29, 1847. The brutal attack on the Whitmans, the

killing of eleven others, and the kidnapping of

45 women and children shocked Congress, as

well as the entire nation.

How could this have happened? The federal

government knew it was important for people to

move west. In doing so, the settlers needed

protection from attack. This led to a movement

to create a new territory called Oregon.

By creating the Oregon Territory, Congress

was finally able to bring government to a region

in great need of order. The new territorial

government provided protection for the settlers.

It also provided other benefits. The government

provided the territory with a governor, a

legislature, a court system, and the territorial

capital. The capital was first located in Oregon

City in the Willamette River valley.

In 1853, the territorial capital was moved

south to Salem. Residents living north of the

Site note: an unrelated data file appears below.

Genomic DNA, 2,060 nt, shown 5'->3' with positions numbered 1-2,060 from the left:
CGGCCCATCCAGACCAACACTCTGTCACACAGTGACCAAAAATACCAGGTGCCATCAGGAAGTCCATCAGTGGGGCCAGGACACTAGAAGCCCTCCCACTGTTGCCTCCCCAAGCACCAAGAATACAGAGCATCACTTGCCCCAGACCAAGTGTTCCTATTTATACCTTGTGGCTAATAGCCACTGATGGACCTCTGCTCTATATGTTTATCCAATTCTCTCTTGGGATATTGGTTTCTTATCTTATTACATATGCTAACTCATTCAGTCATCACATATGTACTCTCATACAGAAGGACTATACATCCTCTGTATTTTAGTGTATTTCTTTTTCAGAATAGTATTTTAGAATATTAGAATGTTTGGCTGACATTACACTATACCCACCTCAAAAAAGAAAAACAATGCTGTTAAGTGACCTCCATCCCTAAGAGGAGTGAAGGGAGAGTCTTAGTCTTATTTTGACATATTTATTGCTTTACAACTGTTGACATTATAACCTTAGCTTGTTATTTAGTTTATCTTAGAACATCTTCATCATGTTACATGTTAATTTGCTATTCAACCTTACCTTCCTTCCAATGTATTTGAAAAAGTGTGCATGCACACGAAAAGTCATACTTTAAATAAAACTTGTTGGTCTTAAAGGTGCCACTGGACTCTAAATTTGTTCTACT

Columbia River protested this move. This action

made participation in government more difficult

for them. Residents in the northern area decided

to separate from the Oregon Territory. Northern

residents asked Congress to create the

Washington Territory.

Washington Territory

When Congress passed the Organic Act of

1853, it separated the Washington Territory from

the Oregon Territory. The new territorial

government of Washington was organized

similar to our federal government. The basic

principles of separation of power, separation of

church and state, and a system of checks and

balances were all built into the government of

the Washington Territory. It was decided that

the new capital of the Washington Territory

would be Olympia.

Washington’s legislative branch included a

bicameral Legislative Assembly. The upper

house was called the Council. The Council had

between nine and twelve members. The lower

house was called the House of Representatives.

The House of Representatives had between 18

and 30 members. The Legislative Assembly

passed Washington’s territorial laws. The laws

had to be reviewed by the United States Congress

before being enacted into law.

Territorial courts were established to

interpret the laws enacted by Congress and the

Legislative Assembly. There were obvious

drawbacks to being a territory instead of a state.

Only one delegate represented a territory. These